In the Navajo tradition, names have great power. Navajo names are so precious, in fact, that they are usually reserved for use during ceremonies. Over the course of an average day, each person is referred to as their role in the family.
“Son, go find Father,” someone might say.
There is more than a sense of identity that comes with a Navajo name. The name becomes the very definition of who they are. Each name is descriptive, and, in some tribes, a person’s name may even change as their life evolves with age.
Though to be fair, the Navajo call themselves something else. They go by the name Diné, which literally means “people.”
Navajo Names for Girls
Although the names are descriptive, there are some common Navajo names that are used today. Here are a few of the most popular names for girls and what the name actually means.
Ajei: Literally, “My Heart.” It describes a person who has great importance or significance.
Asdza: Or, “Woman.” It describes the hope of what a girl will become one day – a strong woman.
Chooli: This means “Mountain.” A person who is steadfast and will not have their foot moved.
Dezba: Means “Warrior.” It may describe a child’s fighting spirit or be assigned to a soldier.
Haloke: Literally, “Salmon.” The salmon is reliable, earning trust by following specific habits.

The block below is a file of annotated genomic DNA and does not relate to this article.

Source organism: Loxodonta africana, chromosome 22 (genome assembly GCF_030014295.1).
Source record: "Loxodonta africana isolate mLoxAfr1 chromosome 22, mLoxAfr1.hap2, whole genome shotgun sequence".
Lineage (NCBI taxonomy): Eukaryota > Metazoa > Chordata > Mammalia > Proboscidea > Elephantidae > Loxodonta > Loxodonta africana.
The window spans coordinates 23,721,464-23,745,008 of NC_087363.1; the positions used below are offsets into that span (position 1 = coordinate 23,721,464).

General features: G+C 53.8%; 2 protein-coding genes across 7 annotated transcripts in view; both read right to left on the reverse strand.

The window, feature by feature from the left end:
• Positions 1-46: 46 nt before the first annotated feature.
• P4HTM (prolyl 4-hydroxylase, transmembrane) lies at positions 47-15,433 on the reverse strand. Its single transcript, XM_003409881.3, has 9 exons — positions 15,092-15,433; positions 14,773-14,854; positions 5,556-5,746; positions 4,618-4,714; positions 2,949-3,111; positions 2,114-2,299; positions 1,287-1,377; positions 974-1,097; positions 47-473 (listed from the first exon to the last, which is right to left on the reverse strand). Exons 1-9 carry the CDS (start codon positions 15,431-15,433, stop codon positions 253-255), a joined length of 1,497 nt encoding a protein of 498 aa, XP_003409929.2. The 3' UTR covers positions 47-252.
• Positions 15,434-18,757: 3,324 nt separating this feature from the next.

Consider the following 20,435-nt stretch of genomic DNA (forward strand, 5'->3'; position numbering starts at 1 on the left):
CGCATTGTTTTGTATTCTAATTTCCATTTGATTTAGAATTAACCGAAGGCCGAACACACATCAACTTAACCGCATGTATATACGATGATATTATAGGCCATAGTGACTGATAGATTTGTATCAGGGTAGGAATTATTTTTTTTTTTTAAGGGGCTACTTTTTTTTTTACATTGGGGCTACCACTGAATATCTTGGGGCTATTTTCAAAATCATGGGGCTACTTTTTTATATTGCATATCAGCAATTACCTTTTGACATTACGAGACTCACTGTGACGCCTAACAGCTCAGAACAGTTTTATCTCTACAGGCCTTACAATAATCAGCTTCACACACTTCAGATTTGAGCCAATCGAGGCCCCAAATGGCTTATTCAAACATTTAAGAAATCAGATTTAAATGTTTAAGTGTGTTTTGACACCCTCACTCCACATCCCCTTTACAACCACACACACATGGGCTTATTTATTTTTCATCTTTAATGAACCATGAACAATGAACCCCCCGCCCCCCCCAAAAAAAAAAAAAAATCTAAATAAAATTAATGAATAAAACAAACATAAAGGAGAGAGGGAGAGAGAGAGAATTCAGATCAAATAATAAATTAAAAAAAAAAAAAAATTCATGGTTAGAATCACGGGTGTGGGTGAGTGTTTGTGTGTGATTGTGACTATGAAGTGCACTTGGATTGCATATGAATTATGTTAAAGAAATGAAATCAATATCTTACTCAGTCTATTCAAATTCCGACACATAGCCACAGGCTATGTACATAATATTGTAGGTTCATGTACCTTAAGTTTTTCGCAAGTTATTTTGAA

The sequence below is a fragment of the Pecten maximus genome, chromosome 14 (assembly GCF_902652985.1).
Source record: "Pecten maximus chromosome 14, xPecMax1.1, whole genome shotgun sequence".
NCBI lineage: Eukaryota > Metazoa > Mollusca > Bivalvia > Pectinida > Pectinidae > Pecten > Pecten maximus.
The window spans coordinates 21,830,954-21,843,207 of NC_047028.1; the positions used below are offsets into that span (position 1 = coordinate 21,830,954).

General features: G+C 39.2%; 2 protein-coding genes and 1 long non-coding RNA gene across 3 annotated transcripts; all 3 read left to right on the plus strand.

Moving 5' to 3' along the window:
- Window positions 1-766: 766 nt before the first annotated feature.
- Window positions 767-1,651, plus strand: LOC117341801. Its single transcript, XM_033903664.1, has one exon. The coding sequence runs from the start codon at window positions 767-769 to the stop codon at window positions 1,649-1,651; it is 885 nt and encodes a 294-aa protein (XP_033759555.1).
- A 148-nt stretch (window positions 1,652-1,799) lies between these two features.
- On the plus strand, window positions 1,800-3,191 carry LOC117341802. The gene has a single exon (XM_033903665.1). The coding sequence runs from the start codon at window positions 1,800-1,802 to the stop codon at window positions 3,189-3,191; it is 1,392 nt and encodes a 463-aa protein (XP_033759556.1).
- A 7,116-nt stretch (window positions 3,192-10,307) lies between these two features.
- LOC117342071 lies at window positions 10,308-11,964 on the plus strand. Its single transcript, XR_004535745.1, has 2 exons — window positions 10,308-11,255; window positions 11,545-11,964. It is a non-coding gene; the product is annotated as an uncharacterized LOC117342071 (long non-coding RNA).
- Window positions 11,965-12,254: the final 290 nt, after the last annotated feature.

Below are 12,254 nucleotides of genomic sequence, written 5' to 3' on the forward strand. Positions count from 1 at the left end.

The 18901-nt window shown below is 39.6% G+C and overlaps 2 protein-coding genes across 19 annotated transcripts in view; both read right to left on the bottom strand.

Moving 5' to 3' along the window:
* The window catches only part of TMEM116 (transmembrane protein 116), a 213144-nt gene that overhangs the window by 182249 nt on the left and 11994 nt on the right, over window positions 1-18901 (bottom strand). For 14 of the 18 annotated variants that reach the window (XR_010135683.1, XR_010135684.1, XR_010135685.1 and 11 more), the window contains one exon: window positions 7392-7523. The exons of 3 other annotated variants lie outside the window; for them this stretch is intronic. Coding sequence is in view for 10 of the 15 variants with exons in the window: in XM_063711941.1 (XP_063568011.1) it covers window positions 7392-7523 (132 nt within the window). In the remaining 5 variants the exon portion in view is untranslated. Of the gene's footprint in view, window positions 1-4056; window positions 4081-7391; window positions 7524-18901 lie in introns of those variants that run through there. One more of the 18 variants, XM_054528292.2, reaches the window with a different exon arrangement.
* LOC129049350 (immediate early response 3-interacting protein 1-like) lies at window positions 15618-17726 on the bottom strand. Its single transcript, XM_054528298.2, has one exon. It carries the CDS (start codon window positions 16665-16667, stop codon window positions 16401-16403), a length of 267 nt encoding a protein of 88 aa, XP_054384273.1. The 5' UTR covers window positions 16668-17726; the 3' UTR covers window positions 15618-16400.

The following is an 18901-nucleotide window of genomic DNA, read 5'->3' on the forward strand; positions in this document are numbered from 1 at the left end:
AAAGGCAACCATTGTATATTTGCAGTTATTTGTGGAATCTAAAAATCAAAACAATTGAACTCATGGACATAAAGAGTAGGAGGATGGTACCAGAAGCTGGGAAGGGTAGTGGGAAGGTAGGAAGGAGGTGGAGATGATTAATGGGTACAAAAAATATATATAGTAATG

Navajo Names for Boys
The Navajo names for boys follow the same rules. They are meant to be highly descriptive as a way to enhance each identity. Here are some of the popular names for boys and what the name means.
Atsa: Literally, “Eagle.” It may be a representation of a spirit animal or describe great speed.
Bidzii: Or, “Strength.” A boy may be physically, mentally, or spiritually strong – if not all three.
Gad: This means “Juniper Tree.” Junipers grow tall and strong, providing shade in the desert.
Tahoma: Means “Edge of the Water.” It reflects the quiet patience required when by a river.
Yas: Literally, “Snow.” When it snows, the world becomes quiet and peaceful.
There are many components behind the name that is given to a child in the Diné culture. By understanding the importance of these names, the importance of the individual can be understood with greater ease as well.